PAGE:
There’s Betty. A softy at heart, but always ready with a few claws if necessary.

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I wasn’t surprised when I started getting texts with photos of an adorable orange and white kitten.

Enter Waldo.

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He was the cutest little thing, athletic and possessing an impressive alley cat swagger at only 3 months. We decided to keep the name Waldo, thinking how fun it would be ask “Where’s Waldo?” every time we were looking for him. There’s no way that would get old, right?

The time came to have Waldo neutered. I took him to the home of the woman his foster mom recommended for his last distemper shot, and she offered to make the appointment through the vet she works with. She flipped him around to have a look at his rear end, and said “Uh . . . I think you mean spayed. This one is a girl!”

Enter Wilma.

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We didn’t want to change his–er, her name too drastically, and Wilma was a good fit with Betty, if you’re a fan of the Flintstones. Their coloring even matched their names: Betty has black hair, and Wilma is mostly orange. Cute, right?

Except that somehow the gender switch activated a naming switch, and we started calling her everything under the sun. Wilmer, Wilderama, Wilmy, Wilma Lou, Wilma Lou Hoo, Willy Wonka, Little Willy Willy Won’t . . . Go Home, Silly Willy, Little Willy, Willy Loman, Willy Willy Oxenfree. And probably more that I can’t think of now.

Every morning when it’s time for breakfast, I’ll start calling all of her names (and a few for Betty, just to make sure she doesn’t feel left out), and by the time I finish running through them all, they have both finished eating and are settling down for their morning nap.

Next, I suppose we’ll have to round out the family with a Fred, Barney, Pebbles, Bam-Bam and Dino. I can only imagine how long breakfast will take.

 

 

Looking at life from behind: In no particular order

I have an empty photo frame that has been hanging on our stairway wall for three years. Every now and then, my daughter will ask why I haven’t put any photos in it. Until now, I could honestly say “I have no idea!”

It’s not like we don’t have photos in frames all over the house. We have tons of them. All happy, smiling faces of our family at different points in our lives—soon after J. was born, at the beach, us beaming and her peering out from her Baby Bjorn with an expression both concerned and nearsighted. A posed family Christmas photo when J. was about 6 and S. was a toddler, where only I noticed the slight yellowish bruise on her cheek from the latest episode of S.’s “enthusiastically throwing board books” phase. In front of the Eiffel Tower, the week after Princess Diana died, long before we had any idea how full and chaotic the next 20 years would be.

I kind of felt like, “been there, done that” in the hanging photos department. But the stairway wall was bare, and needed something. So up went the photo frame, and there it sat. Somehow filling it with more of the same types of photos didn’t seem right. This frame should have its own special type of photos.

But what?

Recently I was transferring photos from an old hard drive to my laptop, and it struck me: The photos that I found most poignant were the ones taken from the back. Photos that spoke to me not through the expressions on the subjects’ faces, but their poses, their posture, their surroundings. The photos where no one felt obligated to create a “hey we’re having fun” face, but were simply going about their business, thinking who knows what.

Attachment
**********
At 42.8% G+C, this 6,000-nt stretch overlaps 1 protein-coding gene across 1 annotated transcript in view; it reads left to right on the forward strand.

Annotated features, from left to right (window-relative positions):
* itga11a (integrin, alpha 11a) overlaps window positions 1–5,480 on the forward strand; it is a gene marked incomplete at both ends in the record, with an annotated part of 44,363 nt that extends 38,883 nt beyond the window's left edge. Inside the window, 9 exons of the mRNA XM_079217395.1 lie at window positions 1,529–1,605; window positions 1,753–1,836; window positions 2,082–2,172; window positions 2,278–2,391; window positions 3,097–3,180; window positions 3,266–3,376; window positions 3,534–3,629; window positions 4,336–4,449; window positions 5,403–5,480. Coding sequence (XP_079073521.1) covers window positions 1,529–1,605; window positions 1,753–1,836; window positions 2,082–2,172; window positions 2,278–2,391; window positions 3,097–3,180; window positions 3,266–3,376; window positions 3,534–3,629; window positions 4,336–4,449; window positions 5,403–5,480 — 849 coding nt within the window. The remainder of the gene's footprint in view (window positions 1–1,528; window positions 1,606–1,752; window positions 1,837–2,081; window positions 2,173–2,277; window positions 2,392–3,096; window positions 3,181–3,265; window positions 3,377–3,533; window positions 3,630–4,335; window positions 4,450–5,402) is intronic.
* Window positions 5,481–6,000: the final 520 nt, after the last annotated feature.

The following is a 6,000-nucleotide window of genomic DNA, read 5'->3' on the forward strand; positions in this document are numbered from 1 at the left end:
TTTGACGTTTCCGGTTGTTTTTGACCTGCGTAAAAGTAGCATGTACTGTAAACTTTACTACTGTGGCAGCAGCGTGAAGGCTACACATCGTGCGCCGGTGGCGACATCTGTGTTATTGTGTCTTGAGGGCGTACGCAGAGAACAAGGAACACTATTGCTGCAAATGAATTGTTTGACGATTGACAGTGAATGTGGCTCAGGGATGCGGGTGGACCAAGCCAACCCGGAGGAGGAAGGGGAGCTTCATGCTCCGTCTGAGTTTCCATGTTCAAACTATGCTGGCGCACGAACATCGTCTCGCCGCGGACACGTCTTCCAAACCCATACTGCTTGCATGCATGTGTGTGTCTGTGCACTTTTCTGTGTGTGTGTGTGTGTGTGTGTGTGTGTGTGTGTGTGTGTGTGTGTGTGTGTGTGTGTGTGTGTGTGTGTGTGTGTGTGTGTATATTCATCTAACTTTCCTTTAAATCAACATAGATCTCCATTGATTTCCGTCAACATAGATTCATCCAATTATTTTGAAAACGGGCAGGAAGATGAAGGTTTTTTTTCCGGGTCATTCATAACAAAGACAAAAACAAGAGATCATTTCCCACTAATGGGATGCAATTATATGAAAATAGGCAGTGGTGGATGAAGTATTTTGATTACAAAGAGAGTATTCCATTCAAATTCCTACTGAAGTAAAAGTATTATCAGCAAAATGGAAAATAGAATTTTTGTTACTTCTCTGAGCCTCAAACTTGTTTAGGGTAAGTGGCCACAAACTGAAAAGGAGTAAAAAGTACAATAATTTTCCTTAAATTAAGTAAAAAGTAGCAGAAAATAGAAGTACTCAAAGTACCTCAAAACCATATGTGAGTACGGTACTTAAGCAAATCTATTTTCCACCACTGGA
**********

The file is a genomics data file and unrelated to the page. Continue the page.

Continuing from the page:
Here’s one of my favorites: A perfect late spring day, after coming home from a joint birthday party for both kids. He was three, she was seven. We had to explain to S. what a pinwheel was, but he was fascinated. He didn’t let go of that pinwheel the rest of the afternoon. Here he’s taking a breather and watching the rest of the kids running and doing cartwheels in the yard. Who knows what was going through his head? Not knowing, I’m free to make up stories about what could have been happening in the photo.

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Here’s another one–walking to our first ride on the Tower of Terror (and many more to come):

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And there are more:

Even though I know the back story (sorry, pun really wasn’t intended but I like it so I’m keeping it) for all these photos—after all, I was always the photographer—it makes me happy to think that they could have been telling any number of stories. I can make up new ones to match them if I want. There are no faces or expressions to prove me wrong.

Which reminds me of something I sometimes think about: What are the stories of the people who randomly appear in your family photos? What were they doing at that moment? I know what we were doing, but their narrative was completely different that day. And come to think of it, wouldn’t it be cool to be able to locate all the family photos that YOU have randomly appeared in? Those photos alone could tell the entire story of your life, in no particular order.

But that’s a whole separate line of musing that I’ll get into later.

J. and I finally took that empty photo frame off the wall and filled it with a crooked collage of our favorite photos. It took some wrestling (“Aw man, now there’s a HAIR between the two pieces of glass! Ok, take it apart again.”), but now it accurately represents us: Not perfect, a little askew, slightly messy, memories overlapping, mostly happy.